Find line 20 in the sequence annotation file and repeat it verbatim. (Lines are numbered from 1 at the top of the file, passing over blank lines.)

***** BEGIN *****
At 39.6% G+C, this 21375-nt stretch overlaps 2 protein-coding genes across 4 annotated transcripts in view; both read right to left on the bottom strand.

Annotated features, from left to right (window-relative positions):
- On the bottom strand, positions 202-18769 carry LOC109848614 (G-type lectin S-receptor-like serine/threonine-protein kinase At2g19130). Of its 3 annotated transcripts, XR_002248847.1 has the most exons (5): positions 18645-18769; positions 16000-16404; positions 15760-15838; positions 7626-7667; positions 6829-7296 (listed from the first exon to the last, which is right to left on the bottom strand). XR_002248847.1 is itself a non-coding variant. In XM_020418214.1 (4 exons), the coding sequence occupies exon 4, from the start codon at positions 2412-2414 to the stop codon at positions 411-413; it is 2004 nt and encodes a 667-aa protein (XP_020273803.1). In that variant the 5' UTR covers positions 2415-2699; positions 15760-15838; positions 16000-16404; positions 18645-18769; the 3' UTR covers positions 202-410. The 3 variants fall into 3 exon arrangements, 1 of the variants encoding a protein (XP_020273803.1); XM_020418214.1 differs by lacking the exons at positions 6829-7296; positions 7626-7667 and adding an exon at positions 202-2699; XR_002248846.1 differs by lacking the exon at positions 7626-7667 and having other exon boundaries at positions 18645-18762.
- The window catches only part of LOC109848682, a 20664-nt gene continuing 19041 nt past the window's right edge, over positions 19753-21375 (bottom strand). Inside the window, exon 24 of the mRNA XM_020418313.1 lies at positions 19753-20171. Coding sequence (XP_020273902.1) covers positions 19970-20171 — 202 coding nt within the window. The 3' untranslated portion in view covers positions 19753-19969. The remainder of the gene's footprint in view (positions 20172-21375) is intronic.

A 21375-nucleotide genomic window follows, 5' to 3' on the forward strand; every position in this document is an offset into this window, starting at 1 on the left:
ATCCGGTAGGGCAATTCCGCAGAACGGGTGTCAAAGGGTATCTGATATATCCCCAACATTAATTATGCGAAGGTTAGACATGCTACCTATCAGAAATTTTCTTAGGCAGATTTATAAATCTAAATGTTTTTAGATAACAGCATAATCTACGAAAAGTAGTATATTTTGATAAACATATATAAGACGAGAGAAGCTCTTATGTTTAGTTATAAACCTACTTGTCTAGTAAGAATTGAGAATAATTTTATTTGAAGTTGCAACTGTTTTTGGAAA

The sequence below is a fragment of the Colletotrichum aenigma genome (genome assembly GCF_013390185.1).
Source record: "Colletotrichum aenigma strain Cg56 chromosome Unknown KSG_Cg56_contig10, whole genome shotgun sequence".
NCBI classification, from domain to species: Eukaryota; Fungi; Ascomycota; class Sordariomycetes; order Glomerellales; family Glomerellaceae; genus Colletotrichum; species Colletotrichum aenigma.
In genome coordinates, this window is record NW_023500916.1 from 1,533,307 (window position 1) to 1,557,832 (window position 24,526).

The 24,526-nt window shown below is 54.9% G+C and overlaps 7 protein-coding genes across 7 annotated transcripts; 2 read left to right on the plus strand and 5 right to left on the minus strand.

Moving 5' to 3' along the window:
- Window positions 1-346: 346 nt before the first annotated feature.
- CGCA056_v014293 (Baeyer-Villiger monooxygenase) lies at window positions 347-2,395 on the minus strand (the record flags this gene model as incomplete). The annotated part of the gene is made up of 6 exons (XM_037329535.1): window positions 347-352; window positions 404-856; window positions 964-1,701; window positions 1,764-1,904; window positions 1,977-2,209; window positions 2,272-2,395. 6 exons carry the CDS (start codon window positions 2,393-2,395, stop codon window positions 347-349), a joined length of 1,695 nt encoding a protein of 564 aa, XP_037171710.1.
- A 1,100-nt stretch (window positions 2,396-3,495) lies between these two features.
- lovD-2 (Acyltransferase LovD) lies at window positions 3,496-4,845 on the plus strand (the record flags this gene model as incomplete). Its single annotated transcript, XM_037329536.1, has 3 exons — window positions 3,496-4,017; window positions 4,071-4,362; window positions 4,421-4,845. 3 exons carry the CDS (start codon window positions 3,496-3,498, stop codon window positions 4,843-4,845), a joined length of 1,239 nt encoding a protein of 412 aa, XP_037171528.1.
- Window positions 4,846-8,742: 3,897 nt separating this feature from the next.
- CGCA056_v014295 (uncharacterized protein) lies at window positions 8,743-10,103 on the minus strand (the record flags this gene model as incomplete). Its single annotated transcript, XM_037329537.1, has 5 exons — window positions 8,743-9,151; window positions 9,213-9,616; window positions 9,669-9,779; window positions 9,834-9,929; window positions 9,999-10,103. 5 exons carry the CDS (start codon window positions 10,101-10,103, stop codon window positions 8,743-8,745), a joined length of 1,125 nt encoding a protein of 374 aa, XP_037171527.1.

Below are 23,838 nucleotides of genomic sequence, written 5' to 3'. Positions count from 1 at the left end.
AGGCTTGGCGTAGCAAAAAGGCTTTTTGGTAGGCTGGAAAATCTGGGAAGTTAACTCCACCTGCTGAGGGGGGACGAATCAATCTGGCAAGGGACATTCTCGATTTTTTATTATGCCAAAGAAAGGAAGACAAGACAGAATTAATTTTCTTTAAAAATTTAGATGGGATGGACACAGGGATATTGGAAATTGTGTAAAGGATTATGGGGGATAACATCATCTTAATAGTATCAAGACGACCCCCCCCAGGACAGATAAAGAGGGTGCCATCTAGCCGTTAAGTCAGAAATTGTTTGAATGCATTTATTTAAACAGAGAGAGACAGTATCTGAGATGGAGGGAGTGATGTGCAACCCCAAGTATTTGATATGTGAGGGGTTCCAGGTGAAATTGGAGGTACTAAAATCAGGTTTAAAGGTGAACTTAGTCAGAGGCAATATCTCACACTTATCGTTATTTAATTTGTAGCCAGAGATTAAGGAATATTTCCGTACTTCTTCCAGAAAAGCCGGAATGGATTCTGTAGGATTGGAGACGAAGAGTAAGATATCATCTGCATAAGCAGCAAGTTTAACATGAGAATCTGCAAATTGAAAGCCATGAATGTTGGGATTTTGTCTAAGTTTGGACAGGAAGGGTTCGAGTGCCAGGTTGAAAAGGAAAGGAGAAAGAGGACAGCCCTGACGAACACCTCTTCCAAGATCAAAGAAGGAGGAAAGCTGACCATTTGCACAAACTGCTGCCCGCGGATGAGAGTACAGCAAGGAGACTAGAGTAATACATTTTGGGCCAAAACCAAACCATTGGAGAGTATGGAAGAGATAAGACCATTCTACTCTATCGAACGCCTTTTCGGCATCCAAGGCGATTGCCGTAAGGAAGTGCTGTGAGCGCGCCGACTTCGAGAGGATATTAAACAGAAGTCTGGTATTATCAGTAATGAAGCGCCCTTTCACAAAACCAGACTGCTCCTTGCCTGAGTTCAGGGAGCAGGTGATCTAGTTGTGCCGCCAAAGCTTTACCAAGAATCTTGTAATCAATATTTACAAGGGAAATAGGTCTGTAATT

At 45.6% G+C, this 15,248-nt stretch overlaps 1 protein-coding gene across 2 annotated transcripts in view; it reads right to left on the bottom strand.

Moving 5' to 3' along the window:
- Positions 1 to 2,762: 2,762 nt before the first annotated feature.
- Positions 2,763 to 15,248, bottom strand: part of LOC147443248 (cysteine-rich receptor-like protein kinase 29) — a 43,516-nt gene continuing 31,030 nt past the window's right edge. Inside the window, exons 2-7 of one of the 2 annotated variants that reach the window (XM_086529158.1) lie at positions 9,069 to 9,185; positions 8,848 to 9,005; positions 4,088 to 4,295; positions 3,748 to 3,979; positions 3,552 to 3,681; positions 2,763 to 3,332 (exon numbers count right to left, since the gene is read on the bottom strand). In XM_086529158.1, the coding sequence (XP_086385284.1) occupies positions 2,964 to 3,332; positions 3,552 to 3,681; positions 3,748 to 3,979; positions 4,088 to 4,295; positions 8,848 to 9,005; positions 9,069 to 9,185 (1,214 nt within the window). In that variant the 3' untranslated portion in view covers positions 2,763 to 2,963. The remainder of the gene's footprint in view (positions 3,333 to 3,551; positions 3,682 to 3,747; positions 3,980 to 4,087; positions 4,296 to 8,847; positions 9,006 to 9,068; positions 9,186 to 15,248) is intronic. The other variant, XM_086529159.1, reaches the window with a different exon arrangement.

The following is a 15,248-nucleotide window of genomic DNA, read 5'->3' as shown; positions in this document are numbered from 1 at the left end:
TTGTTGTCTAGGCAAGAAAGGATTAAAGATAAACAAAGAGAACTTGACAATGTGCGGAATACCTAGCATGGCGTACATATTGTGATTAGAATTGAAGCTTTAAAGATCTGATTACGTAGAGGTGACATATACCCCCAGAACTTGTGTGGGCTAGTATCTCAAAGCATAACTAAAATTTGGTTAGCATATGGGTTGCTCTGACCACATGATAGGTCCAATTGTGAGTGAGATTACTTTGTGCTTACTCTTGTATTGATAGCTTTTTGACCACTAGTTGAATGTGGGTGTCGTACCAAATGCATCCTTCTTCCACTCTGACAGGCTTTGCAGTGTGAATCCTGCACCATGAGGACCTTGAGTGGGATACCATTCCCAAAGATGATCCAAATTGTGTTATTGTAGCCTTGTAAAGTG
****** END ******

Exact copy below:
AGGCTTGGCGTAGCAAAAAGGCTTTTTGGTAGGCTGGAAAATCTGGGAAGTTAACTCCACCTGCTGAGGGGGGACGAATCAATCTGGCAAGGGACATTCTCGATTTTTTATTATGCCAAAGAAAGGAAGACAAGACAGAATTAATTTTCTTTAAAAATTTAGATGGGATGGACACAGGGATATTGGAAATTGTGTAAAGGATTATGGGGGATAACATCATCTTAATAGTATCAAGACGACCCCCCCCAGGACAGATAAAGAGGGTGCCATCTAGCCGTTAAGTCAGAAATTGTTTGAATGCATTTATTTAAACAGAGAGAGACAGTATCTGAGATGGAGGGAGTGATGTGCAACCCCAAGTATTTGATATGTGAGGGGTTCCAGGTGAAATTGGAGGTACTAAAATCAGGTTTAAAGGTGAACTTAGTCAGAGGCAATATCTCACACTTATCGTTATTTAATTTGTAGCCAGAGATTAAGGAATATTTCCGTACTTCTTCCAGAAAAGCCGGAATGGATTCTGTAGGATTGGAGACGAAGAGTAAGATATCATCTGCATAAGCAGCAAGTTTAACATGAGAATCTGCAAATTGAAAGCCATGAATGTTGGGATTTTGTCTAAGTTTGGACAGGAAGGGTTCGAGTGCCAGGTTGAAAAGGAAAGGAGAAAGAGGACAGCCCTGACGAACACCTCTTCCAAGATCAAAGAAGGAGGAAAGCTGACCATTTGCACAAACTGCTGCCCGCGGATGAGAGTACAGCAAGGAGACTAGAGTAATACATTTTGGGCCAAAACCAAACCATTGGAGAGTATGGAAGAGATAAGACCATTCTACTCTATCGAACGCCTTTTCGGCATCCAAGGCGATTGCCGTAAGGAAGTGCTGTGAGCGCGCCGACTTCGAGAGGATATTAAACAGAAGTCTGGTATTATCAGTAATGAAGCGCCCTTTCACAAAACCAGACTGCTCCTTGCCTGAGTTCAGGGAGCAGGTGATCTAGTTGTGCCGCCAAAGCTTTACCAAGAATCTTGTAATCAATATTTACAAGGGAAATAGGTCTGTAATT